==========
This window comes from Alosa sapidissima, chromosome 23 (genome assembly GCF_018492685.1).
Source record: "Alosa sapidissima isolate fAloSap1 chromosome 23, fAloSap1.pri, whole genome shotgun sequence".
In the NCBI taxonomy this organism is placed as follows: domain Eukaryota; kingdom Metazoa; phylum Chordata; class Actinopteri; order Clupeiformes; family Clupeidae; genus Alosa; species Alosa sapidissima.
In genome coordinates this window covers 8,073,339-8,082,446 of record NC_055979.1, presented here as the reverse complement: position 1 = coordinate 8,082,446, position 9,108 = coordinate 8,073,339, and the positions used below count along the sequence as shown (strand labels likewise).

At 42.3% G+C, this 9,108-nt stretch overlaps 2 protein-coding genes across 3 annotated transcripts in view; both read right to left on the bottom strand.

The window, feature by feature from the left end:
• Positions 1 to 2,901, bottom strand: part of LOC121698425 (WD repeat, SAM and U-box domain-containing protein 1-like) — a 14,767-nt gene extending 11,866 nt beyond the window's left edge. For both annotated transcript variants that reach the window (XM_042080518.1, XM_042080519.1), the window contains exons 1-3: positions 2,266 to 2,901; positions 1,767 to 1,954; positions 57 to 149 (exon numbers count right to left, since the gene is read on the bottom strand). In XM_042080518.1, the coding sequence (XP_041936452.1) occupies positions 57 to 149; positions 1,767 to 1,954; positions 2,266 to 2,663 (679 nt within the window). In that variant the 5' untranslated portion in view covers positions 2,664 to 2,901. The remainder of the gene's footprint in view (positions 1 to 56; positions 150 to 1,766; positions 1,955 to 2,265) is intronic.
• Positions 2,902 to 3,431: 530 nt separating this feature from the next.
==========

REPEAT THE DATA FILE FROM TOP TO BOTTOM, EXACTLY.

This window comes from Alosa sapidissima, chromosome 23 (genome assembly GCF_018492685.1).
Source record: "Alosa sapidissima isolate fAloSap1 chromosome 23, fAloSap1.pri, whole genome shotgun sequence".
In the NCBI taxonomy this organism is placed as follows: domain Eukaryota; kingdom Metazoa; phylum Chordata; class Actinopteri; order Clupeiformes; family Clupeidae; genus Alosa; species Alosa sapidissima.
In genome coordinates this window covers 8,073,339-8,082,446 of record NC_055979.1, presented here as the reverse complement: position 1 = coordinate 8,082,446, position 9,108 = coordinate 8,073,339, and the positions used below count along the sequence as shown (strand labels likewise).

At 42.3% G+C, this 9,108-nt stretch overlaps 2 protein-coding genes across 3 annotated transcripts in view; both read right to left on the bottom strand.

The window, feature by feature from the left end:
• Positions 1 to 2,901, bottom strand: part of LOC121698425 (WD repeat, SAM and U-box domain-containing protein 1-like) — a 14,767-nt gene extending 11,866 nt beyond the window's left edge. For both annotated transcript variants that reach the window (XM_042080518.1, XM_042080519.1), the window contains exons 1-3: positions 2,266 to 2,901; positions 1,767 to 1,954; positions 57 to 149 (exon numbers count right to left, since the gene is read on the bottom strand). In XM_042080518.1, the coding sequence (XP_041936452.1) occupies positions 57 to 149; positions 1,767 to 1,954; positions 2,266 to 2,663 (679 nt within the window). In that variant the 5' untranslated portion in view covers positions 2,664 to 2,901. The remainder of the gene's footprint in view (positions 1 to 56; positions 150 to 1,766; positions 1,955 to 2,265) is intronic.
• Positions 2,902 to 3,431: 530 nt separating this feature from the next.